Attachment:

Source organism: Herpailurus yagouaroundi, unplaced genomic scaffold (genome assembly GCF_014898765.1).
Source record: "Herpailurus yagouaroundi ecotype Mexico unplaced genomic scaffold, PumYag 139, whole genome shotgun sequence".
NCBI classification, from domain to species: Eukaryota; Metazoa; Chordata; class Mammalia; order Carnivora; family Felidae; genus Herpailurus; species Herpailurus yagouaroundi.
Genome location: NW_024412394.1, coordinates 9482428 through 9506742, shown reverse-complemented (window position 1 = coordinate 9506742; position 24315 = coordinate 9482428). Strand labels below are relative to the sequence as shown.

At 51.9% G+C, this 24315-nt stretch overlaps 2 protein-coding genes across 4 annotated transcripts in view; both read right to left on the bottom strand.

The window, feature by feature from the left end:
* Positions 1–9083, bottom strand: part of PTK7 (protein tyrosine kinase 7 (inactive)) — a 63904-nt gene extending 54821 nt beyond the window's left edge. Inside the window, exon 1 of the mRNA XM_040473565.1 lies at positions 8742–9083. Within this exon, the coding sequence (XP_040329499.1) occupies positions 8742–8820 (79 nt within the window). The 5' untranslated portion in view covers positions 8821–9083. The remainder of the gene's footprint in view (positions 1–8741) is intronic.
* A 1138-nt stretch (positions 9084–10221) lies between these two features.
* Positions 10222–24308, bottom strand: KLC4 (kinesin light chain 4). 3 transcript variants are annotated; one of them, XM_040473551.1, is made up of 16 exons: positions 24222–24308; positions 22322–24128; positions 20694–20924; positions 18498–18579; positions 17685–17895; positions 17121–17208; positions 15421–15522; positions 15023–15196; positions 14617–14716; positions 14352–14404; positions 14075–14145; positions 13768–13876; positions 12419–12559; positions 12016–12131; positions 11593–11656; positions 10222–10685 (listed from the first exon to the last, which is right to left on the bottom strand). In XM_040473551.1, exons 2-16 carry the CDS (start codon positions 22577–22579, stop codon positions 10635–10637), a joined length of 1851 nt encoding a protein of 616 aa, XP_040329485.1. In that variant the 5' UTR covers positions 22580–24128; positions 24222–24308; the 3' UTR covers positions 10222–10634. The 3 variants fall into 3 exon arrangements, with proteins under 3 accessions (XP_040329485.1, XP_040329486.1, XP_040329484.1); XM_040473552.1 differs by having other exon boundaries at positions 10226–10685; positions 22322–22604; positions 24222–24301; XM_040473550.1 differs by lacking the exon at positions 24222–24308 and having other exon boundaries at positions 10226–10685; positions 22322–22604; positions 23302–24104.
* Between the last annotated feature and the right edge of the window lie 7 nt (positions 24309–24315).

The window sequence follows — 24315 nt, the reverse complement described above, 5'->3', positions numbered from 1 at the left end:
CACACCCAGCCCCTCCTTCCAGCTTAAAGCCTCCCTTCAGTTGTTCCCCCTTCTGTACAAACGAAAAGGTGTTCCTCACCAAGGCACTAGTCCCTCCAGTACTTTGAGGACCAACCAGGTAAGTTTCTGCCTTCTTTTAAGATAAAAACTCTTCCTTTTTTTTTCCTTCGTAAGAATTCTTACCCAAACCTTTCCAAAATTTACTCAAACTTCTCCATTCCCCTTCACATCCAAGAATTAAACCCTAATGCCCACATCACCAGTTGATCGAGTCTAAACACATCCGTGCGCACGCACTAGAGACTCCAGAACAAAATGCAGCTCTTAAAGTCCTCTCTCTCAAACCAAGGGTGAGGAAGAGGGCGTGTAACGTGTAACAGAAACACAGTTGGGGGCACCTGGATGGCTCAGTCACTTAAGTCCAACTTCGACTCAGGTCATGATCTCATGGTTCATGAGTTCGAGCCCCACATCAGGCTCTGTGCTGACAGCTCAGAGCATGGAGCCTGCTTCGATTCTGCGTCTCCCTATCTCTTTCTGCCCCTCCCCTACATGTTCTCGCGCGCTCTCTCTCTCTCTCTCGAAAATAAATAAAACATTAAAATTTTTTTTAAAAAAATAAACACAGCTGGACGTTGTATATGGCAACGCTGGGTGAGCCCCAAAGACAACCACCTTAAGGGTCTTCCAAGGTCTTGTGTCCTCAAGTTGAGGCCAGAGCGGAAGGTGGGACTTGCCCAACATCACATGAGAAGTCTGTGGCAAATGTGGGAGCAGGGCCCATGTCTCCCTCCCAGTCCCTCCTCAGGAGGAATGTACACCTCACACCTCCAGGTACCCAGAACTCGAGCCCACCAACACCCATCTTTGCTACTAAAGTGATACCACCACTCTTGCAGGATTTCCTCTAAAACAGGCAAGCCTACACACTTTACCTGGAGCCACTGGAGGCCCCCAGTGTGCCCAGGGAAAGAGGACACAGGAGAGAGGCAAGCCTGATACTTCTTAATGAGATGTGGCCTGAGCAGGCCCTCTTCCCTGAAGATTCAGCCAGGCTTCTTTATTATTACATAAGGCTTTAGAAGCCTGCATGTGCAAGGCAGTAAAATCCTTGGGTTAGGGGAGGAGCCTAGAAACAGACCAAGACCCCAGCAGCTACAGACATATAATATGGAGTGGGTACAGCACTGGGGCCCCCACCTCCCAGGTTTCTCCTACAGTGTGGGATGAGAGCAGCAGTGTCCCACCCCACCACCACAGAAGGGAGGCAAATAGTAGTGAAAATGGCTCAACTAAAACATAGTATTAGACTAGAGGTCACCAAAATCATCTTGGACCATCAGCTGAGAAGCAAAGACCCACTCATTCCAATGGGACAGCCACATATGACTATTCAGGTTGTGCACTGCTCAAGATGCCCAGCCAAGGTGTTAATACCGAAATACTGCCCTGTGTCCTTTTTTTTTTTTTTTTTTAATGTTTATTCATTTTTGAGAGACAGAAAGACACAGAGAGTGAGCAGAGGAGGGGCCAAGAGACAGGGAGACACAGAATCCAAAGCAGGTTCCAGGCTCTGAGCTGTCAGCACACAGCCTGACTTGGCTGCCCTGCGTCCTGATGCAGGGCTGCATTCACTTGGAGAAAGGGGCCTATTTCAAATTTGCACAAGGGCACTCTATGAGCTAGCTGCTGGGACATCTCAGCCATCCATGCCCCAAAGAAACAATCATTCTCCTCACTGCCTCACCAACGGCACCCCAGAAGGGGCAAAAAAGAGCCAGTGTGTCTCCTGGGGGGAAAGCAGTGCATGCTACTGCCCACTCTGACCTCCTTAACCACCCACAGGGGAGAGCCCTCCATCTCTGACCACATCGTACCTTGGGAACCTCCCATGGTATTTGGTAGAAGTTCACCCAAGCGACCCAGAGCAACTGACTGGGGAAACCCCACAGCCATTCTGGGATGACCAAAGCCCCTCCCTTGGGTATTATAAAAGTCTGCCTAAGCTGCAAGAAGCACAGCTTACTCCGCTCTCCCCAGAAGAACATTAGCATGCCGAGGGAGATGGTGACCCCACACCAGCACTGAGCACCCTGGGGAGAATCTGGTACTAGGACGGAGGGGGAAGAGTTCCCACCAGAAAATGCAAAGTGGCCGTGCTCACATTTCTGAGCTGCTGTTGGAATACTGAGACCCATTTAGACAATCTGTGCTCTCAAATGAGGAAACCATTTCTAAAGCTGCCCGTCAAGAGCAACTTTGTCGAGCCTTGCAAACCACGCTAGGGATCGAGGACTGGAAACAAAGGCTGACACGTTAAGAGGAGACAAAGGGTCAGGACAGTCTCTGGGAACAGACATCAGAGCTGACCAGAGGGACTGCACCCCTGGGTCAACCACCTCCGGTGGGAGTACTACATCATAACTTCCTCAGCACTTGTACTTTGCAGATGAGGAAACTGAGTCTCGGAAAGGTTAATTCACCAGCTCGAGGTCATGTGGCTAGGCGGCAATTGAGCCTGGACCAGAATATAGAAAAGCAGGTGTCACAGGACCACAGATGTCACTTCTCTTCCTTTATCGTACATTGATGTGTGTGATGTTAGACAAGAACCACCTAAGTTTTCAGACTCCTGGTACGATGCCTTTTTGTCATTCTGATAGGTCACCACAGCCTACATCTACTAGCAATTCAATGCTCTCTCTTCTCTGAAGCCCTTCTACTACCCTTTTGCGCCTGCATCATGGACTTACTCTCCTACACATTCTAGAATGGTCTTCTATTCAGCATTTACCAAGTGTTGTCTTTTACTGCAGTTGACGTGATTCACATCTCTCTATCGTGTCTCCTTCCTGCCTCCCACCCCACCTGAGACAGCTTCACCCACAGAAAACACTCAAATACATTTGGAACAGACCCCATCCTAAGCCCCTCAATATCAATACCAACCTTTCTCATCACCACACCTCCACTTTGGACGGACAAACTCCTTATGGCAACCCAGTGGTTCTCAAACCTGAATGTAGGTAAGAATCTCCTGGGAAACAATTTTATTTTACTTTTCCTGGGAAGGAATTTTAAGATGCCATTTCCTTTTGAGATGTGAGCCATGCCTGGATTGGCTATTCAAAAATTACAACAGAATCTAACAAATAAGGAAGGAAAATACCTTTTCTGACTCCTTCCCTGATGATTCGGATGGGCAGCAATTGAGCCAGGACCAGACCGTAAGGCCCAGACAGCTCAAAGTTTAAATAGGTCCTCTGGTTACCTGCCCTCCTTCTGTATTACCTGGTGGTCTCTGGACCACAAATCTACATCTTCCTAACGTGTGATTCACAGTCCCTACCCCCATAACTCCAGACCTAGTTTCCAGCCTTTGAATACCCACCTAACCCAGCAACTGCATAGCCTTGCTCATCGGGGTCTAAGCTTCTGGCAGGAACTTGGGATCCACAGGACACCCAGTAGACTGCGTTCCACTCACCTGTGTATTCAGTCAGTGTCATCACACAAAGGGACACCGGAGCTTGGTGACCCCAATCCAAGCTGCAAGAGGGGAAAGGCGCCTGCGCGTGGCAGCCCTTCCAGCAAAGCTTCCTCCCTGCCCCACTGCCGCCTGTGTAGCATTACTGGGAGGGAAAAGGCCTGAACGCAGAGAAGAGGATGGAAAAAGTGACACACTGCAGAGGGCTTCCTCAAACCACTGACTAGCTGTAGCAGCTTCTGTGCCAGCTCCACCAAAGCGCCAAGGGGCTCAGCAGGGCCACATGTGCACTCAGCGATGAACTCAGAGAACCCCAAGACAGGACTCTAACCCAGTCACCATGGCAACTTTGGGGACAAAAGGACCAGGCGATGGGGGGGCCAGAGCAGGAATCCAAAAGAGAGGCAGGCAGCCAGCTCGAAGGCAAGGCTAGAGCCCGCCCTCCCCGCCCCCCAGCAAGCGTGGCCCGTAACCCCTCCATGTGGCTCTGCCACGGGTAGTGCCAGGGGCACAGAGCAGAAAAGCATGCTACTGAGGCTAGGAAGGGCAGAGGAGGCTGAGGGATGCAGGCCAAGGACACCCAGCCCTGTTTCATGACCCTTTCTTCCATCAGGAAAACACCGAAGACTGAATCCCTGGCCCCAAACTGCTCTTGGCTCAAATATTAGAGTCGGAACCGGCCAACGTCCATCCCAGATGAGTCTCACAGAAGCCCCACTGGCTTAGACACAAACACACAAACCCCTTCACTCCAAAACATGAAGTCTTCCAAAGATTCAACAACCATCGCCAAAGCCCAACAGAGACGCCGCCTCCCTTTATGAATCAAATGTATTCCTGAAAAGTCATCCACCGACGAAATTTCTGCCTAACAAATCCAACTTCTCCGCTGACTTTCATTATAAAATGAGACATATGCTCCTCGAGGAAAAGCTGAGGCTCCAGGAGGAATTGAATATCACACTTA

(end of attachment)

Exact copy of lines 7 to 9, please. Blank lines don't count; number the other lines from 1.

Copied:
* Positions 1–9083, bottom strand: part of PTK7 (protein tyrosine kinase 7 (inactive)) — a 63904-nt gene extending 54821 nt beyond the window's left edge. Inside the window, exon 1 of the mRNA XM_040473565.1 lies at positions 8742–9083. Within this exon, the coding sequence (XP_040329499.1) occupies positions 8742–8820 (79 nt within the window). The 5' untranslated portion in view covers positions 8821–9083. The remainder of the gene's footprint in view (positions 1–8741) is intronic.
* A 1138-nt stretch (positions 9084–10221) lies between these two features.
* Positions 10222–24308, bottom strand: KLC4 (kinesin light chain 4). 3 transcript variants are annotated; one of them, XM_040473551.1, is made up of 16 exons: positions 24222–24308; positions 22322–24128; positions 20694–20924; positions 18498–18579; positions 17685–17895; positions 17121–17208; positions 15421–15522; positions 15023–15196; positions 14617–14716; positions 14352–14404; positions 14075–14145; positions 13768–13876; positions 12419–12559; positions 12016–12131; positions 11593–11656; positions 10222–10685 (listed from the first exon to the last, which is right to left on the bottom strand). In XM_040473551.1, exons 2-16 carry the CDS (start codon positions 22577–22579, stop codon positions 10635–10637), a joined length of 1851 nt encoding a protein of 616 aa, XP_040329485.1. In that variant the 5' UTR covers positions 22580–24128; positions 24222–24308; the 3' UTR covers positions 10222–10634. The 3 variants fall into 3 exon arrangements, with proteins under 3 accessions (XP_040329485.1, XP_040329486.1, XP_040329484.1); XM_040473552.1 differs by having other exon boundaries at positions 10226–10685; positions 22322–22604; positions 24222–24301; XM_040473550.1 differs by lacking the exon at positions 24222–24308 and having other exon boundaries at positions 10226–10685; positions 22322–22604; positions 23302–24104.